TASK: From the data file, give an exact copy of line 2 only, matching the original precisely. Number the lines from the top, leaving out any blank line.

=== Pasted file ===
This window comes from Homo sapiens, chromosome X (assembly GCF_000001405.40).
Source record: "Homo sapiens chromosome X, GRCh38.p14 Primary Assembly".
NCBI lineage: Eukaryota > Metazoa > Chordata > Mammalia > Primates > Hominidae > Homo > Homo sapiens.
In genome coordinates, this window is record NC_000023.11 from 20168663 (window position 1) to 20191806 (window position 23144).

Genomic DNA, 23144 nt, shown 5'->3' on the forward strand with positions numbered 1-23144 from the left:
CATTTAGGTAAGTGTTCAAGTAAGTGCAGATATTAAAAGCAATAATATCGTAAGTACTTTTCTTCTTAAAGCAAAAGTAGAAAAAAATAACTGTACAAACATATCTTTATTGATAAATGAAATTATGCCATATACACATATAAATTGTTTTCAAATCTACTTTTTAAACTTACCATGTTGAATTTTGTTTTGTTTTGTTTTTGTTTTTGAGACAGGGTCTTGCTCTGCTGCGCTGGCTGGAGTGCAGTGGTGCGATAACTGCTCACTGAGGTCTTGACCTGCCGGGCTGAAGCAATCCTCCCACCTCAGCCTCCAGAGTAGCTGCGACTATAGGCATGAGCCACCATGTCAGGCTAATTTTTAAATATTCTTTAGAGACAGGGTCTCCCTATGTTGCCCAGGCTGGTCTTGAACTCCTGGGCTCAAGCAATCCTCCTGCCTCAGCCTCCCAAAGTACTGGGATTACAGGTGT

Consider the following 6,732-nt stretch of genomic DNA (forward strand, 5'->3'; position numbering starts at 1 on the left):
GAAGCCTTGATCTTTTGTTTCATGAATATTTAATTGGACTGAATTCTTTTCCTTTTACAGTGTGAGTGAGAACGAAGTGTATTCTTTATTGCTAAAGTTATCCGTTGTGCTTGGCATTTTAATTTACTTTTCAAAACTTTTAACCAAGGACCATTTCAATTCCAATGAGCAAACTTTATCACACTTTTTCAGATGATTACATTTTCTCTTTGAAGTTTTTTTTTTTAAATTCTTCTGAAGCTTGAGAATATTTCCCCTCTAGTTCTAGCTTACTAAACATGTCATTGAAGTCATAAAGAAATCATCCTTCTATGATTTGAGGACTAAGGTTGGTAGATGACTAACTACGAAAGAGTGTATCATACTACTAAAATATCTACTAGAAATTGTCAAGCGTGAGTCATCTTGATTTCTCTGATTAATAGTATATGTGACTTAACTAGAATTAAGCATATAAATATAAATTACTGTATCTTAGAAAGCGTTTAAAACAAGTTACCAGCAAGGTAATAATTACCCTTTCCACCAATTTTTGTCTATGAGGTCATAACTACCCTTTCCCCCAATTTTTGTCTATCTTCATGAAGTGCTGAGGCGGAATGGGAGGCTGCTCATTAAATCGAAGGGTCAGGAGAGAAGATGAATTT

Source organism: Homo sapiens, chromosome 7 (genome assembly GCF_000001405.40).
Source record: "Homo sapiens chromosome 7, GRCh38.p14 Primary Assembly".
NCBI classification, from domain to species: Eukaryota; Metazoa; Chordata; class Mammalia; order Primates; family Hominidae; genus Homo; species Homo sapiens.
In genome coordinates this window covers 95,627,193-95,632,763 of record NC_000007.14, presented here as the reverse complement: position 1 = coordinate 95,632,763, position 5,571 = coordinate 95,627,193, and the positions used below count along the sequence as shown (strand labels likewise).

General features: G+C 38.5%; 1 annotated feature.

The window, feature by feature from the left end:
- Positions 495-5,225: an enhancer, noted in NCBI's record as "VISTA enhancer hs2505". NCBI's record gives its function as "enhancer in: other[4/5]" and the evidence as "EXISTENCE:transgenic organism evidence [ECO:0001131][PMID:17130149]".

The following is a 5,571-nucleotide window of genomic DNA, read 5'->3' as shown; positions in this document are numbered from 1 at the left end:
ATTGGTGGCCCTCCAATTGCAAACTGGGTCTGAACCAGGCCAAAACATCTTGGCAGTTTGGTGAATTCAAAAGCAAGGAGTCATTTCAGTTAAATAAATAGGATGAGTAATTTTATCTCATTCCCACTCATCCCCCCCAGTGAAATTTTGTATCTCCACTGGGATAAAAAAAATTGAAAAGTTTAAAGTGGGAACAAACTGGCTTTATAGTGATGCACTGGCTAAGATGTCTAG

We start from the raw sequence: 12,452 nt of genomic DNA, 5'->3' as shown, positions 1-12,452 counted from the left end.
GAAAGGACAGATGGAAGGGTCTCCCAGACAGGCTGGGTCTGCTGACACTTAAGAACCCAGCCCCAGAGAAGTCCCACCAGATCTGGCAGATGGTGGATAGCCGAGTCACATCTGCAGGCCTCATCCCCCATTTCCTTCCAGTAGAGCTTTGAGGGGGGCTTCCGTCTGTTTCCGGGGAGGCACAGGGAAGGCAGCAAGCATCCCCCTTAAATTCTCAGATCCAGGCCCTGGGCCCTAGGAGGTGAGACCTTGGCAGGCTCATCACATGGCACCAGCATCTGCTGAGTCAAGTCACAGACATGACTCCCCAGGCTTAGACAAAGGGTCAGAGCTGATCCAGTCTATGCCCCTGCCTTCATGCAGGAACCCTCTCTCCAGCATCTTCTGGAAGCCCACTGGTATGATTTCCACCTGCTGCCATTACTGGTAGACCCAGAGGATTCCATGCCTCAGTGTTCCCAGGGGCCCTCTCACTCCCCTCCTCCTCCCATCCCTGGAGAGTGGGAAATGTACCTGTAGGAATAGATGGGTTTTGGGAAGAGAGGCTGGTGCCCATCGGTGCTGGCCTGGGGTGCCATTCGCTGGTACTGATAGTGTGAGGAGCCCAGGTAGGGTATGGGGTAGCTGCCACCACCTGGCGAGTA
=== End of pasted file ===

Source record: "Homo sapiens chromosome X, GRCh38.p14 Primary Assembly".